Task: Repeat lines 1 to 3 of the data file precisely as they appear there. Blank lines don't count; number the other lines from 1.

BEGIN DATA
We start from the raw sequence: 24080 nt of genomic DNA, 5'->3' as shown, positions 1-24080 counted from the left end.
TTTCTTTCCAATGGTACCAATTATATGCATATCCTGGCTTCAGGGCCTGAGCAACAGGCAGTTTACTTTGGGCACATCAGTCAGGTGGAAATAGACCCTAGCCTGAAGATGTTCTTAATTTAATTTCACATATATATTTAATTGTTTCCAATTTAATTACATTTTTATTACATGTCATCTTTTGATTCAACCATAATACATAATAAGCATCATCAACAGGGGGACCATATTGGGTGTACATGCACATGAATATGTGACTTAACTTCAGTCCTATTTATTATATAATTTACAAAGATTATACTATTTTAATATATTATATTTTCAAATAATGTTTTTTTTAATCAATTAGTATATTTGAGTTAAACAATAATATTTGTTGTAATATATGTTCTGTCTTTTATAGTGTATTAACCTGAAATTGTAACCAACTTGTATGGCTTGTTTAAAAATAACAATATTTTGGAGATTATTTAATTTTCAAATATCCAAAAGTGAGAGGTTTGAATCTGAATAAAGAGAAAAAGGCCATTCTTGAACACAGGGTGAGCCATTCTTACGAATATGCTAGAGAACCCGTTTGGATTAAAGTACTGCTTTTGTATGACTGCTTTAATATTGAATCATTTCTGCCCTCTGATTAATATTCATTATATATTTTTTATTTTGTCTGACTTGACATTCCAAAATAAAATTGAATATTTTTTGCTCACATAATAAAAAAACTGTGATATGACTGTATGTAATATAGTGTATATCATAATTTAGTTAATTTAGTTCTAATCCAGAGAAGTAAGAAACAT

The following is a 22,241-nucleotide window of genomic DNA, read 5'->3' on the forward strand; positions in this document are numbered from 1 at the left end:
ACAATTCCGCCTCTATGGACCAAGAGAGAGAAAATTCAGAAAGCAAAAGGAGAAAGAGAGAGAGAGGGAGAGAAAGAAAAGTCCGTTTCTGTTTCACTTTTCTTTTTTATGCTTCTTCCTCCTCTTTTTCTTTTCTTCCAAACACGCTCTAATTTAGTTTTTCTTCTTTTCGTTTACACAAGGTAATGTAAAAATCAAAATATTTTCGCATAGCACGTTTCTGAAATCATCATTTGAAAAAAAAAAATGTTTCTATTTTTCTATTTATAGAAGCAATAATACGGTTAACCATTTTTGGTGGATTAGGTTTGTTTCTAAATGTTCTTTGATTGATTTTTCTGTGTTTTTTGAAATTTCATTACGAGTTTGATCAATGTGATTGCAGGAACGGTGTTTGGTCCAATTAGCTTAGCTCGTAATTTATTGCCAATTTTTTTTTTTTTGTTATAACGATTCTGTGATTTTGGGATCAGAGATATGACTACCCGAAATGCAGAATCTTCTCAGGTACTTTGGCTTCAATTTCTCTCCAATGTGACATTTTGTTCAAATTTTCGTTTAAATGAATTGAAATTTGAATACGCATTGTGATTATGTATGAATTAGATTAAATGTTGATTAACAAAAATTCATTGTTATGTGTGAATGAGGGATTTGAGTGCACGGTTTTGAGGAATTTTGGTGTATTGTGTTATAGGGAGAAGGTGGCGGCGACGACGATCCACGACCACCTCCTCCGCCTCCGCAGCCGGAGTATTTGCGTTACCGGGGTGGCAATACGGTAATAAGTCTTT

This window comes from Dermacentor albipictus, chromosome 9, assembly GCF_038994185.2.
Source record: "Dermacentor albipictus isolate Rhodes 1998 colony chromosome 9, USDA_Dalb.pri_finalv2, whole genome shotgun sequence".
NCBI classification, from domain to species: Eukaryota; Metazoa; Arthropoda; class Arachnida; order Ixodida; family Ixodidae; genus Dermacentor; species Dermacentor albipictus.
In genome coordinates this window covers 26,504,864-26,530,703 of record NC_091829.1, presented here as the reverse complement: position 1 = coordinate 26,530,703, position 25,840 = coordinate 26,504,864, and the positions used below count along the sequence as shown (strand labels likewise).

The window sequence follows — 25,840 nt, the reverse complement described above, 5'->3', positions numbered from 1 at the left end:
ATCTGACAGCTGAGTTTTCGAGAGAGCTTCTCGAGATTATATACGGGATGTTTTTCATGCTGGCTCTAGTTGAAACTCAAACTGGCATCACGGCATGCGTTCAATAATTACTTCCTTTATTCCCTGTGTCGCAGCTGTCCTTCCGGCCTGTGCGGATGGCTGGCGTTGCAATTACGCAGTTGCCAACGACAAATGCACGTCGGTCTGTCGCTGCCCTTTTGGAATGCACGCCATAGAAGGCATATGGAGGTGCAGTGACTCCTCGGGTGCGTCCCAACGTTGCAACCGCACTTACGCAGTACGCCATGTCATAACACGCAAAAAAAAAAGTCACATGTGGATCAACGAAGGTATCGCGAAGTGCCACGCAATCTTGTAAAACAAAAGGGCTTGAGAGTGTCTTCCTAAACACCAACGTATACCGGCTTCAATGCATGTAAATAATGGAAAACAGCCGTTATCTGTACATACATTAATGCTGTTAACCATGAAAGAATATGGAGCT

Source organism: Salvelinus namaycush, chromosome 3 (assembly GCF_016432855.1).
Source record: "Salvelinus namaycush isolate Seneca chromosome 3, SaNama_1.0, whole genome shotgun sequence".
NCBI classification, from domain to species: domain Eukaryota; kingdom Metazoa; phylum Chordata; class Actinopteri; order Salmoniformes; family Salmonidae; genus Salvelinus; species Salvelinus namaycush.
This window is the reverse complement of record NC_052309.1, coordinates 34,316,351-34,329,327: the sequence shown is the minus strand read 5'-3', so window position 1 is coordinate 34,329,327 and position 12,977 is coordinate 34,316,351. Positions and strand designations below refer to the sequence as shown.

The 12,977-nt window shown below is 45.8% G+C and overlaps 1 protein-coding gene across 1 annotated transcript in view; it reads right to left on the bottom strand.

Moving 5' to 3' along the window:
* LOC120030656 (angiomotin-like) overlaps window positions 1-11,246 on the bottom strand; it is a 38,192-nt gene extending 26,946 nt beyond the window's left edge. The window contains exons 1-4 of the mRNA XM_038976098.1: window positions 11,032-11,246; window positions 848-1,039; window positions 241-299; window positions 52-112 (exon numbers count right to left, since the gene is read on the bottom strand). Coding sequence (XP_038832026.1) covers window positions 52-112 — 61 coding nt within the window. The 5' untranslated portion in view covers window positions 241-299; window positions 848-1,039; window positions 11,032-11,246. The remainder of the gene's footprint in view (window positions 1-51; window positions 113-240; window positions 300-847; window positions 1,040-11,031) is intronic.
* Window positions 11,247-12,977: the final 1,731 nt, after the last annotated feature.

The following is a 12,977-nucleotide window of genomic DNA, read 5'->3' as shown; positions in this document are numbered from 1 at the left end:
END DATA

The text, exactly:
We start from the raw sequence: 24080 nt of genomic DNA, 5'->3' as shown, positions 1-24080 counted from the left end.
TTTCTTTCCAATGGTACCAATTATATGCATATCCTGGCTTCAGGGCCTGAGCAACAGGCAGTTTACTTTGGGCACATCAGTCAGGTGGAAATAGACCCTAGCCTGAAGATGTTCTTAATTTAATTTCACATATATATTTAATTGTTTCCAATTTAATTACATTTTTATTACATGTCATCTTTTGATTCAACCATAATACATAATAAGCATCATCAACAGGGGGACCATATTGGGTGTACATGCACATGAATATGTGACTTAACTTCAGTCCTATTTATTATATAATTTACAAAGATTATACTATTTTAATATATTATATTTTCAAATAATGTTTTTTTTAATCAATTAGTATATTTGAGTTAAACAATAATATTTGTTGTAATATATGTTCTGTCTTTTATAGTGTATTAACCTGAAATTGTAACCAACTTGTATGGCTTGTTTAAAAATAACAATATTTTGGAGATTATTTAATTTTCAAATATCCAAAAGTGAGAGGTTTGAATCTGAATAAAGAGAAAAAGGCCATTCTTGAACACAGGGTGAGCCATTCTTACGAATATGCTAGAGAACCCGTTTGGATTAAAGTACTGCTTTTGTATGACTGCTTTAATATTGAATCATTTCTGCCCTCTGATTAATATTCATTATATATTTTTTATTTTGTCTGACTTGACATTCCAAAATAAAATTGAATATTTTTTGCTCACATAATAAAAAAACTGTGATATGACTGTATGTAATATAGTGTATATCATAATTTAGTTAATTTAGTTCTAATCCAGAGAAGTAAGAAACAT

The following is a 22,241-nucleotide window of genomic DNA, read 5'->3' on the forward strand; positions in this document are numbered from 1 at the left end: